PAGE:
Sleep-related declarative memory consolidation in children and adolescents with developmental dyslexia

Flaminia Reda, Maurizio Gorgoni, Aurora D’atri, Serena Scarpelli, Matteo Carpi, Erica Di Cola, Deny Menghini, Stefano Vicari, Giacomo Stella, Luigi De Gennaro

Research output: Contribution to journalArticlepeer-review


Sleep has a crucial role in memory processes, and maturational changes in sleep electro-physiology are involved in cognitive development. Albeit both sleep and memory alterations have been observed in Developmental Dyslexia (DD), their relation in this population has been scarcely investigated, particularly concerning topographical aspects. The study aimed to compare sleep topography and associated sleep-related declarative memory consolidation in participants with DD and normal readers (NR). Eleven participants with DD and 18 NR (9–14 years old) underwent a whole-night polysomnography. They were administered a word pair task before and after sleep to assess for declarative memory consolidation. Memory performance and sleep features (macro and microstructural) were compared between the groups, and the intercorrelations between consolidation rate and sleep measures were assessed. DD showed a deeper worsening in memory after sleep compared to NR and reduced slow spindles in occipito-parietal and left fronto-central areas. Our results suggest specific alterations in local sleep EEG (i.e., sleep spindles) and in sleep-dependent memory consolidation processes in DD. We highlight the importance of a topographical approach, which might shed light on potential alteration in regional cortical oscillation dynamics in DD. The latter might represent a target for therapeutic interventions aimed at enhancing cognitive functioning in DD.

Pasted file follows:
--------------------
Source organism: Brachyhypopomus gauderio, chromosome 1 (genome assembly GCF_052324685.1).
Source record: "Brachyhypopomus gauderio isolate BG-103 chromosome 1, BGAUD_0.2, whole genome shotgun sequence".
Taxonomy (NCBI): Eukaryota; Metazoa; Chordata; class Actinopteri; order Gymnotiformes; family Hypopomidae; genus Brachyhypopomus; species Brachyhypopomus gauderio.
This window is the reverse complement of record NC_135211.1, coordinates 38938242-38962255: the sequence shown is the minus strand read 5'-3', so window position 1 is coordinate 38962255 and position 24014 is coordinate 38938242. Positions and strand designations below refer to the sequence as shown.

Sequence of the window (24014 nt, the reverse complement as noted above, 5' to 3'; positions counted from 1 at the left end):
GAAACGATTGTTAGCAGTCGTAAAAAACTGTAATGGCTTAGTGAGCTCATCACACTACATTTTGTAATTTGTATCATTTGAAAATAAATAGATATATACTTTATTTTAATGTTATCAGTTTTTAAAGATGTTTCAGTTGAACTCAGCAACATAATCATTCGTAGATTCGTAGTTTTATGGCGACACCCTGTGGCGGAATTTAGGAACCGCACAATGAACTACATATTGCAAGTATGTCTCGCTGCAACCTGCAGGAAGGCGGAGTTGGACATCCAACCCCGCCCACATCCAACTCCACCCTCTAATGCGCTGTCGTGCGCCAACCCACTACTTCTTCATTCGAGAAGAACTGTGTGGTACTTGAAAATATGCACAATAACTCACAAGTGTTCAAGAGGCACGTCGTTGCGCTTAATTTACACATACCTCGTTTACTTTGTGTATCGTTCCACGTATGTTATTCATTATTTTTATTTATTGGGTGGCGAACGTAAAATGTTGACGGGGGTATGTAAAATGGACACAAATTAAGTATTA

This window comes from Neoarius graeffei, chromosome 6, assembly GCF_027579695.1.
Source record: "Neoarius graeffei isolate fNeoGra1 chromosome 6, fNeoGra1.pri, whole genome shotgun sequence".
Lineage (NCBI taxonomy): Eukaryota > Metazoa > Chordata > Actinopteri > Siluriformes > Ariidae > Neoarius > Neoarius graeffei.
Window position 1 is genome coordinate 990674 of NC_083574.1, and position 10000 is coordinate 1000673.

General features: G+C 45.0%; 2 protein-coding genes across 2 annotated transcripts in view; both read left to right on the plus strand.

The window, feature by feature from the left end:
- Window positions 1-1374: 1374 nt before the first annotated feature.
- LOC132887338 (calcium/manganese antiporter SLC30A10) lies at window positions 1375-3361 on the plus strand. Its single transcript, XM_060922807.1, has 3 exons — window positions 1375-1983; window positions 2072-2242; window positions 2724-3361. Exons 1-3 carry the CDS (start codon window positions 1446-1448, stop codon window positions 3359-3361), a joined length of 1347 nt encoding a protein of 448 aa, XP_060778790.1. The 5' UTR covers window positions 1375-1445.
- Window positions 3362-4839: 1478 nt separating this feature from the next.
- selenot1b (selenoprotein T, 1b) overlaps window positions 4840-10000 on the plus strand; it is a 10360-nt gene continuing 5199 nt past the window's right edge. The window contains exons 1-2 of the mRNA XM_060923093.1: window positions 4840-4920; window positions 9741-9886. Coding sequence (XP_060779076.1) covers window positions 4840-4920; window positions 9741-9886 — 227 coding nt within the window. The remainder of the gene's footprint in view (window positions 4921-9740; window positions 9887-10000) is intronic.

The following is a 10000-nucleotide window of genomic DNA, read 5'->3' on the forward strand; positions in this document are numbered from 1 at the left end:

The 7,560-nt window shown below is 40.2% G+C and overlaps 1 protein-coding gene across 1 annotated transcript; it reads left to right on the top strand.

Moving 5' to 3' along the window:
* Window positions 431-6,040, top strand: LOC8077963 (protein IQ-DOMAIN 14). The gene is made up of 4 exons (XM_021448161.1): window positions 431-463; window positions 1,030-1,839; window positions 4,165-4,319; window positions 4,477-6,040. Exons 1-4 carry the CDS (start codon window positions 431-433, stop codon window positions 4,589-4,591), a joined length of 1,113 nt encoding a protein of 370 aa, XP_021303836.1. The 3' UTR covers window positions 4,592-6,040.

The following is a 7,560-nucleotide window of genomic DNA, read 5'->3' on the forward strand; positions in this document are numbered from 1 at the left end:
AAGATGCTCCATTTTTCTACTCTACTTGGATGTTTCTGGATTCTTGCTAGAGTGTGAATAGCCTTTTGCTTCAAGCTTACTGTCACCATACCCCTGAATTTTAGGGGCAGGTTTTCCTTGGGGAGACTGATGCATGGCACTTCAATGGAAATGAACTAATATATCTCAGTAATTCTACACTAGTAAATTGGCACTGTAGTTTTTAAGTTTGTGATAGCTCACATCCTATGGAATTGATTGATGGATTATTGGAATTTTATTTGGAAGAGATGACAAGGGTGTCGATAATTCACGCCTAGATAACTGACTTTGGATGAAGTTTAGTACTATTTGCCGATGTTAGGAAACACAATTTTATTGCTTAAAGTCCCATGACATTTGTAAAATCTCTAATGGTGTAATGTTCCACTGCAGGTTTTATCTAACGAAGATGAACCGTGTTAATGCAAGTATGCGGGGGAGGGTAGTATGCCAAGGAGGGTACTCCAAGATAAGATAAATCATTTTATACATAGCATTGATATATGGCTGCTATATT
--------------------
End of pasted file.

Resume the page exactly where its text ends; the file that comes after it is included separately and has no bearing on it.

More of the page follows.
Original languageEnglish
Article number73
Pages (from-to)1-17
Number of pages17
JournalBrain Sciences
Issue number1
Publication statusPublished - Jan 2021


  • Developmental dyslexia
  • EEG topography
  • Learning disabilities
  • Memory consolidation
  • Neurodevelopmental disorders
  • Non-Rapid Eye Movement (NREM) sleep
  • Predic-tive neurocognitive factors
  • Sleep oscillations
  • Sleep spindles
  • Slow Wave Activity

ASJC Scopus subject areas

  • Neuroscience(all)

Fingerprint Dive into the research topics of 'Sleep-related declarative memory consolidation in children and adolescents with developmental dyslexia'. Together they form a unique fingerprint.

Cite this